In the case I'm referring to, the capability of the home owners to defend themselves wouldn't have made a difference, because they didn't even know it had happened. Or maybe it would have? Would the 19-year old perp have reconsidered his decision if he had been aware that the parents could have caught him and, instead of chasing him away, might have shot him in the ass? Or, to look at it another way, would a family in whose house there is a loaded gun, not be much more aware of the issues involved in securing a home? Because why else would anyone buy a gun, unless they had some awareness that there are secutity issues? It may be a stretch to say that Howard's decisions had led to this girl's death, but it's possible. It surely wasn't an intended consequence, but in the vast scheme of unintended consequences, this may well have been one of them.

The debate about what are legitimate reasons to own a gun is nowhere more vociferous and out in the open than in the US. One of the issues the debate focuses on is whether an individual ought to have the right to do whatever is reasonably required to ensure that said individual and those who are in his or her care can protect themselves against assaults on their welfare. In the US, based on an old tradition reaching back to the days of the nations foundation, the agencies who might commit such assaults need not be other individuals or in general 'criminals', but may include 'authorities'.

And here lies the crux of the issue—and, I suspect—the true motivation of John Howard, as a agent of the 'state'; next to his wanting to look like he was a man of principle, rather than just another opportunist and power-seeker.† For even those opposed to gun ownership—in general or inparticular for the 'self-defense' reason, which would instantly result in an increase in the distribution of guns—must admit that a 'state', no matter whether it is openly totalitarian or nanny-totalitarian and 'democratic', and especially as it begins to make ever greather inroads into people's lives, really doesn't like the idea that it has to deal with an armed populace.

All the reasons why this is so boil down to the state's desire to control the plebs—said 'plebs' being anybody not 'in authority' or 'authorized'. Any 'defense' is to be handled by the police, and never mind if they come too late to help anybody, which is invariably the case when it actually matters. And of course, there's the possibility of some nuts—US examples abound—thinking seriously about using their weapons to practice anti-state activities, which nowadays is lumped under 'terrorism' and we all know there's a 'war on terror' going on. All the excuses the state needs to increase surveillance and control of the population's behavior, and most definitely to even clamp down further on what pathetic remains there are of 'legitimate' gun owners.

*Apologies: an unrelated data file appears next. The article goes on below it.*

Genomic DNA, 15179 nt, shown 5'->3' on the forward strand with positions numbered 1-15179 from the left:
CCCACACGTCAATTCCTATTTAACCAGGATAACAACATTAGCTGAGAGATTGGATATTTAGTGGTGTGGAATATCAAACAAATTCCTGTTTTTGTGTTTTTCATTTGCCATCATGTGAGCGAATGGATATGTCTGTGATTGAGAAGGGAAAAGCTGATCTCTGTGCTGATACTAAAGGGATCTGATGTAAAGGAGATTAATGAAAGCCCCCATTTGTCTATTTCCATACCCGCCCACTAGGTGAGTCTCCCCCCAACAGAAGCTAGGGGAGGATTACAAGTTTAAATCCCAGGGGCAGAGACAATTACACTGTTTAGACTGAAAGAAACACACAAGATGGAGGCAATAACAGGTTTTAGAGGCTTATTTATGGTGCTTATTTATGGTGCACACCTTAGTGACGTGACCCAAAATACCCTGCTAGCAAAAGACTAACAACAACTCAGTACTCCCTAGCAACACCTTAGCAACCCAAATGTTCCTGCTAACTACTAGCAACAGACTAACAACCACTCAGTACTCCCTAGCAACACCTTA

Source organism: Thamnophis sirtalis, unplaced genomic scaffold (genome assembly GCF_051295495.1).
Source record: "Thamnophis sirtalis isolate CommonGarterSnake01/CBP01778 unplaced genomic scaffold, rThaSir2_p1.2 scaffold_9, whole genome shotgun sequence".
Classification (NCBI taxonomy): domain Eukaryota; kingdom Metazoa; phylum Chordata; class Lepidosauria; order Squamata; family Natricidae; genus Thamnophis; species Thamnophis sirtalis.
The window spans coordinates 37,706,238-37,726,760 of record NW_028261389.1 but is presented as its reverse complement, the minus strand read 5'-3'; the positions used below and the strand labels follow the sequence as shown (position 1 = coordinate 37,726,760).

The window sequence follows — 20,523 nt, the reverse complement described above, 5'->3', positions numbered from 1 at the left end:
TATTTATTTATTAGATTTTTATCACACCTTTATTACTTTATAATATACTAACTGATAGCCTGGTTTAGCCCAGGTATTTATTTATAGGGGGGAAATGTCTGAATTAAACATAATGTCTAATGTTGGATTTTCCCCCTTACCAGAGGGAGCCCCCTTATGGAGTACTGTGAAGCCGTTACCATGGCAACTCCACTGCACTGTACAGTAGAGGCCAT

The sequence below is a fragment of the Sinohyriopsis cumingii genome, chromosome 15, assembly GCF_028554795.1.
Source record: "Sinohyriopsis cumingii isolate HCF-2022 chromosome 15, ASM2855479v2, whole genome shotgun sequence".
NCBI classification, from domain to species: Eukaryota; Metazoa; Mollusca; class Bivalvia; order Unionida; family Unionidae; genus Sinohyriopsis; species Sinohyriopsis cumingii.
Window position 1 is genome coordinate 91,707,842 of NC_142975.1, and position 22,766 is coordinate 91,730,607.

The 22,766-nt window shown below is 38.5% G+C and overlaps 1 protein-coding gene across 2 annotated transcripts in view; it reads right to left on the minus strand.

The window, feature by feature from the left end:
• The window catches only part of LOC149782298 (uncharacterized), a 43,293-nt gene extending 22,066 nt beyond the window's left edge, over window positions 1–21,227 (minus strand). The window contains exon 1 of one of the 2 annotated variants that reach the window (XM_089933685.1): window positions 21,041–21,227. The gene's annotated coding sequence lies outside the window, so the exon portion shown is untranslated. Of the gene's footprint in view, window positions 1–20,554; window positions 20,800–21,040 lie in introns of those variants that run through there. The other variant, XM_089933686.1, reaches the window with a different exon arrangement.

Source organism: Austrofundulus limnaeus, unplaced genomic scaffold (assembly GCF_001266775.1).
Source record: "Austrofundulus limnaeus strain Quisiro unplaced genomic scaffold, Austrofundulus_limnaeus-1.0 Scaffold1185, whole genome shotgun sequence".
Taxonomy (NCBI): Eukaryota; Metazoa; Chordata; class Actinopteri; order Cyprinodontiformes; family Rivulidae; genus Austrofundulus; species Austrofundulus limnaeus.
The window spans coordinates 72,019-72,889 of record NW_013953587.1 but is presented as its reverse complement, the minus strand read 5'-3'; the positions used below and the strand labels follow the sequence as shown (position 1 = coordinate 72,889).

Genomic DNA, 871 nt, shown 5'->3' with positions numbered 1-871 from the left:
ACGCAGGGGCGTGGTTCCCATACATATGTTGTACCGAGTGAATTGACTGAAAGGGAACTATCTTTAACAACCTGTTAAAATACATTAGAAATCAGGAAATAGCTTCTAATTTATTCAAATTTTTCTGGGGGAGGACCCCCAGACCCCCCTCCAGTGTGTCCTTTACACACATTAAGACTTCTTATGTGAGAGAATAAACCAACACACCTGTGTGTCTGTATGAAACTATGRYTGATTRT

My own view is that properly licensed and properly trained people—that would mean a compulsory training course, with exams at the end and a certain minimum of rounds fired at a certified training range, so they end up being better shots than your dangerously under-trained police officer—with no criminal background and subject to a few other criteria, should be perfectly entitled to own guns, concealable or not. In fact, inside a house handguns are far more practical than anything larger and far less dangerous to boot, especially when used wimpy ammo, which has less recoil and penetration power.

I can see that succeeding. NOT! Just think of crack-shot civilians, in contrast to couldn't-hit-a-barn cops. Yeah, like that's ever going to happen.

Instead, anybody owning an illegal gun and being caught using it—even it it's to defend the lives of their family—will be slammed with a compulsory jail sentence and a criminal record.

Makes no sense? It does to someone!

It needs to be noted that Howard's position had great popular support. He was therefore being very politically savvy. And the public got exactly what it deserves: armed criminals and unarmed citizens.

No comments: